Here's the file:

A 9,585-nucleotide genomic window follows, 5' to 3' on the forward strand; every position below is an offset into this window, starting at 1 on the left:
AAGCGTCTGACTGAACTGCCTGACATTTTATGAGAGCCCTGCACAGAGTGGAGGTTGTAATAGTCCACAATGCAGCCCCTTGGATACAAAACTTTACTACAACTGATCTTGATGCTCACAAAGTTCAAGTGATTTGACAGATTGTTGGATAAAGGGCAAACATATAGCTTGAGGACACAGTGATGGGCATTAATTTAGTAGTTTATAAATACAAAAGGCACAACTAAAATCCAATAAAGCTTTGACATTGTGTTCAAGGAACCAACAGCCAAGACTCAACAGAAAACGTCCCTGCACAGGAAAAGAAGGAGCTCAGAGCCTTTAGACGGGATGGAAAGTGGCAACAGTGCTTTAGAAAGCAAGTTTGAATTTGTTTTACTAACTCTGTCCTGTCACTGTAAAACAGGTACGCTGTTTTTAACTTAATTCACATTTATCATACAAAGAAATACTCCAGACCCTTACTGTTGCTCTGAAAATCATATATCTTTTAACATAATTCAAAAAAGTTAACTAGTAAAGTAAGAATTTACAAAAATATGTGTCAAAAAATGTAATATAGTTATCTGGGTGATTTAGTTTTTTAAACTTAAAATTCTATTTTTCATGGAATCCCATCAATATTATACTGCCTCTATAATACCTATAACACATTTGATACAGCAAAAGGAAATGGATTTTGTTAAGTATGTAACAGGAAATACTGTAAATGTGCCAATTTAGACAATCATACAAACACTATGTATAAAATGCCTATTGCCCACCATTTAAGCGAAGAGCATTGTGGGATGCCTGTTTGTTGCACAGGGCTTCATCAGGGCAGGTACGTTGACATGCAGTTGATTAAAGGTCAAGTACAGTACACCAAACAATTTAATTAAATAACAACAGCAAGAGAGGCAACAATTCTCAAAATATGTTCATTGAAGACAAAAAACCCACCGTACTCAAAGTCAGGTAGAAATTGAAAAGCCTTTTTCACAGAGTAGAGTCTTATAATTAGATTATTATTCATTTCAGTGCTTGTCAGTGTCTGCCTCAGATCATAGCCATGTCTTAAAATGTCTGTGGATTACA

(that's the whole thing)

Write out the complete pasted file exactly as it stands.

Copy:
A 9,585-nucleotide genomic window follows, 5' to 3' on the forward strand; every position below is an offset into this window, starting at 1 on the left:
AAGCGTCTGACTGAACTGCCTGACATTTTATGAGAGCCCTGCACAGAGTGGAGGTTGTAATAGTCCACAATGCAGCCCCTTGGATACAAAACTTTACTACAACTGATCTTGATGCTCACAAAGTTCAAGTGATTTGACAGATTGTTGGATAAAGGGCAAACATATAGCTTGAGGACACAGTGATGGGCATTAATTTAGTAGTTTATAAATACAAAAGGCACAACTAAAATCCAATAAAGCTTTGACATTGTGTTCAAGGAACCAACAGCCAAGACTCAACAGAAAACGTCCCTGCACAGGAAAAGAAGGAGCTCAGAGCCTTTAGACGGGATGGAAAGTGGCAACAGTGCTTTAGAAAGCAAGTTTGAATTTGTTTTACTAACTCTGTCCTGTCACTGTAAAACAGGTACGCTGTTTTTAACTTAATTCACATTTATCATACAAAGAAATACTCCAGACCCTTACTGTTGCTCTGAAAATCATATATCTTTTAACATAATTCAAAAAAGTTAACTAGTAAAGTAAGAATTTACAAAAATATGTGTCAAAAAATGTAATATAGTTATCTGGGTGATTTAGTTTTTTAAACTTAAAATTCTATTTTTCATGGAATCCCATCAATATTATACTGCCTCTATAATACCTATAACACATTTGATACAGCAAAAGGAAATGGATTTTGTTAAGTATGTAACAGGAAATACTGTAAATGTGCCAATTTAGACAATCATACAAACACTATGTATAAAATGCCTATTGCCCACCATTTAAGCGAAGAGCATTGTGGGATGCCTGTTTGTTGCACAGGGCTTCATCAGGGCAGGTACGTTGACATGCAGTTGATTAAAGGTCAAGTACAGTACACCAAACAATTTAATTAAATAACAACAGCAAGAGAGGCAACAATTCTCAAAATATGTTCATTGAAGACAAAAAACCCACCGTACTCAAAGTCAGGTAGAAATTGAAAAGCCTTTTTCACAGAGTAGAGTCTTATAATTAGATTATTATTCATTTCAGTGCTTGTCAGTGTCTGCCTCAGATCATAGCCATGTCTTAAAATGTCTGTGGATTACA